It is important to stress that our experimental group had a mean age of 5.43 years, that is, younger children than
those studied by Mitsiou et al. (2011). To evaluate the coordination of the upper limbs, tasks with a ball are
performed, as already described in the methodology. Papadopoulos et al. (2012) found that the high-functioning
autism group showed more difficulty at the motor level, such as in ball skills and balance exercises, than children
with Asperger syndrome, which may explain the fact that we could not achieve statistically significant results.
As for the total score of the Bruininks–Oseretsky (2nd ed. 2005) battery of tests applied, the reduced form that
evaluates the driving proficiency showed significant improvement (p = 0.000) in contrast to the study of Wuang,
Wang, Huang e Su (2010), in which only autistic children who joined the horseback riding program and attended
the occupational therapy sessions had significant improvements. According to Wrotniak, Epstein, Dorn, Jones
and Kondilis (2006), motor proficiency is positively associated with physical activity and inversely associated
with sedentary activity in children.
Although no specific studies were found in the literature on the effect of trampoline training programs
in children with ASD, some research has been done in particular populations (Apoloni , Lima, and Vieira, 2013;
Ferrarezi and Guedes 2000). The study by Apoloni et al. (2013) consisted of implementing a 12-week program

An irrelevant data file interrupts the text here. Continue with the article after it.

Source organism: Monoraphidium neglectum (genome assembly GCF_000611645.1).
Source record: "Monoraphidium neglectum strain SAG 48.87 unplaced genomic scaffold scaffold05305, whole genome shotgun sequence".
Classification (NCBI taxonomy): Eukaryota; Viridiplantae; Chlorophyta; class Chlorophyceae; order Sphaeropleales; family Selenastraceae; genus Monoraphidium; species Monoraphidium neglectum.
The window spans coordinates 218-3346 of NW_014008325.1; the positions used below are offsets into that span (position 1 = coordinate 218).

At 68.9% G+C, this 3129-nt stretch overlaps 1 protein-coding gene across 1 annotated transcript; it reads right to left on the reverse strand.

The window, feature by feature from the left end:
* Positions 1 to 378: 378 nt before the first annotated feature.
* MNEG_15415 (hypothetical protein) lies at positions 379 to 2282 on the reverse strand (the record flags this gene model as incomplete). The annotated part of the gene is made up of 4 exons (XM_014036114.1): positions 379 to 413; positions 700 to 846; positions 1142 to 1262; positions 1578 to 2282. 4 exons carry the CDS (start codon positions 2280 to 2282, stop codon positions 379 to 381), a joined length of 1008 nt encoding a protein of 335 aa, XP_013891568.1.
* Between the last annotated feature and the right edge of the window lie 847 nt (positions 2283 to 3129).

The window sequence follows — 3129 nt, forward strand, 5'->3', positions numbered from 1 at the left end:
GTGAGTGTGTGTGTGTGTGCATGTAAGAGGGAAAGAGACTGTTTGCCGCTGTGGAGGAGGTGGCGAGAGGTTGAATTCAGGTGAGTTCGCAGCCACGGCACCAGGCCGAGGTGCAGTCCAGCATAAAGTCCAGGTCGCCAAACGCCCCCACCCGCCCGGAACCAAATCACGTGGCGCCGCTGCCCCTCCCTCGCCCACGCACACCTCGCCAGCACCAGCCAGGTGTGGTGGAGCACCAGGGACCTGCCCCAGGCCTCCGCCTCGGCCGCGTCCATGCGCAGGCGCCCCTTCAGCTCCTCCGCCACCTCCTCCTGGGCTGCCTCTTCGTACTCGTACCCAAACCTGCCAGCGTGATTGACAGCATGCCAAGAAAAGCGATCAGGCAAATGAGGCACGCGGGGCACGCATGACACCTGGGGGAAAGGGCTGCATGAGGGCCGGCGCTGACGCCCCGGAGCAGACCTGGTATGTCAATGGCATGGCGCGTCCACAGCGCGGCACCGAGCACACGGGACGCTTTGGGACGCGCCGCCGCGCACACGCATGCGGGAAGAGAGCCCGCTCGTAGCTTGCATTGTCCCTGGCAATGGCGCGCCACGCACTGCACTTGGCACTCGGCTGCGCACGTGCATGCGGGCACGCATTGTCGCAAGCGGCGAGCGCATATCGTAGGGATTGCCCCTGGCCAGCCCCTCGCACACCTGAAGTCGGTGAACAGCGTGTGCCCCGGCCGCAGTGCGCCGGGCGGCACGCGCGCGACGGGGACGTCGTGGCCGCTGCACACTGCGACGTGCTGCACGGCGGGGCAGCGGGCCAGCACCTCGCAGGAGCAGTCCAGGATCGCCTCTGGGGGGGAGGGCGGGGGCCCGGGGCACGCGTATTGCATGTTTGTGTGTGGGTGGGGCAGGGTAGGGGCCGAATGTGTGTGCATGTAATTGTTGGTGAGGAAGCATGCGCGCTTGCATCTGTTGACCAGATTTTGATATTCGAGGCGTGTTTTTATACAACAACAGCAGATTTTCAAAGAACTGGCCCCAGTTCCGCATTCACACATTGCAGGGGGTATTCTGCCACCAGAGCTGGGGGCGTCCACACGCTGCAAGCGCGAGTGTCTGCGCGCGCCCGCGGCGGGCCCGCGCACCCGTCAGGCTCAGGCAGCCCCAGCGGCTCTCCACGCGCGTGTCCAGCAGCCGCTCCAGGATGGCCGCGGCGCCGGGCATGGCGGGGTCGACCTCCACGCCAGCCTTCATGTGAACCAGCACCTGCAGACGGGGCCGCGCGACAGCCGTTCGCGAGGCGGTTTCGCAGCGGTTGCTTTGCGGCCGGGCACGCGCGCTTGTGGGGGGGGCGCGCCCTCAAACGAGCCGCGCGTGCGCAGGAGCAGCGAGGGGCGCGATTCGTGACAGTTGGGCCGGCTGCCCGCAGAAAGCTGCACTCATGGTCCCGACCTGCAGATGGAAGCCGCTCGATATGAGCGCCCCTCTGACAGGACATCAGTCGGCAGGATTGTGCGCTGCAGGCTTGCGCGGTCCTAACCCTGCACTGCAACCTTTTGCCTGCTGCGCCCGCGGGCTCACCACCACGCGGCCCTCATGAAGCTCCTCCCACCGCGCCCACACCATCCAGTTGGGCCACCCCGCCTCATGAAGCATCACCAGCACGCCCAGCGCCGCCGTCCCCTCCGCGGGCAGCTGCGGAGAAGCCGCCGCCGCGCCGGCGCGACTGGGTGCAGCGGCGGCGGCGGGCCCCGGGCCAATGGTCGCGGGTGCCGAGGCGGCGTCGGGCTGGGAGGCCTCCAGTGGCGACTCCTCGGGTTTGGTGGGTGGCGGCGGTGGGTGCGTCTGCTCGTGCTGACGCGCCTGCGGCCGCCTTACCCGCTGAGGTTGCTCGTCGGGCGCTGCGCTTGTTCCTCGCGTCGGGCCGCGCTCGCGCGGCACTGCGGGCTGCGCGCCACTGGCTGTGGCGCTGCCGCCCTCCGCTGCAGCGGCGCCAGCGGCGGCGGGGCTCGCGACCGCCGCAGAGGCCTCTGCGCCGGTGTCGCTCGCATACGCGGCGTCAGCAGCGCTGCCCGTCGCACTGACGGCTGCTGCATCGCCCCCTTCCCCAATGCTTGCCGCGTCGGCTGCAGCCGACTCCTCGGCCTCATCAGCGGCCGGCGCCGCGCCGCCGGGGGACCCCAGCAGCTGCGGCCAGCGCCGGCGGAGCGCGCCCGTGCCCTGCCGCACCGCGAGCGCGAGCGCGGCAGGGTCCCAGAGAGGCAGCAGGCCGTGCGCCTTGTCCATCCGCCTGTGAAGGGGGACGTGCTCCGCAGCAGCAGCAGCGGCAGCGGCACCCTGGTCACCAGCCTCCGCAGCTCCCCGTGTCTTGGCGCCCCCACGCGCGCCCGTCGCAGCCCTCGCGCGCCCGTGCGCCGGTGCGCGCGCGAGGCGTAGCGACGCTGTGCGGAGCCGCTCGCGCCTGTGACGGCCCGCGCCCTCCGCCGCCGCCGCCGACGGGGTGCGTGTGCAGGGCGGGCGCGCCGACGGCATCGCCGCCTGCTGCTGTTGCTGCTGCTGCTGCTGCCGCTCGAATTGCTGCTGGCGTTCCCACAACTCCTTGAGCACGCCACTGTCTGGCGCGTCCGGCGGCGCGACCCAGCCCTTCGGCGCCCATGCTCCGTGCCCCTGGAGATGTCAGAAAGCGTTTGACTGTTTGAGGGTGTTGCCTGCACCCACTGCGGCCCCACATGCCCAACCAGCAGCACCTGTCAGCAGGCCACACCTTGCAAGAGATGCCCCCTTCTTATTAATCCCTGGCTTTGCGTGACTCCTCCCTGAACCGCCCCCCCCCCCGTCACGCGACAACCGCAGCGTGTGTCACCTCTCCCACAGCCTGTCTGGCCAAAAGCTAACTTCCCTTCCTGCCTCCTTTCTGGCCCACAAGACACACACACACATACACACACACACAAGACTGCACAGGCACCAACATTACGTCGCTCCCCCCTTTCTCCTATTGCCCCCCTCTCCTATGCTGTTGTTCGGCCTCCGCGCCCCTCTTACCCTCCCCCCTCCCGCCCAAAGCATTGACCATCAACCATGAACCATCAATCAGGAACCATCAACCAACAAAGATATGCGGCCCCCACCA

of trampolines (jumping, playing and running in the trampoline elastic bed) in children with Down syndrome,
and the results have shown a significant improvement in the postural control in these children. After 16 weeks of
intervention, the use of the trampoline has also brought progress in the balance and flexibility of adolescents
with cerebral palsy Ferrarezi et al. (2000). Furthermore, Miklitsch, Krewer, Freivogel and Steube (2013) found
improvements after an intervention using a trampoline-based program in the neuromuscular coordination of
patients who suffered a stroke.
The data of this study should be interpreted and analyzed taking into account some limitations. First,
since the selected sample is very small, it is impossible to generalize the results to the ASD population. Second,
although both groups were similar from the point of view of biological and morphological variables, their
formation in this study was not based on randomization and thus we cannot exclude the presence of some
confounding factors in the results.
Conclusion
Considering the results described in this study, it can be concluded that the trampoline-based training
significantly contributed to the improvement of both the motor proficiency and strength of the inferior limbs.
Taking into account that children with ASD have balance problems, it is urgent and necessary to develop and
implement new strategies and intervention programs designed according to principles of exercise and motor
CARLA LOURENÇO, DULCE ESTEVES, RUI CORREDEIRA, ANDRÉ SEABRA
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learning for children with ASD (Bhat, Landa, & Galloway, 2011). Thus, we recommend the trampoline training,
which is an excellent strategy to address these problems, in addition to having a valuable playful component.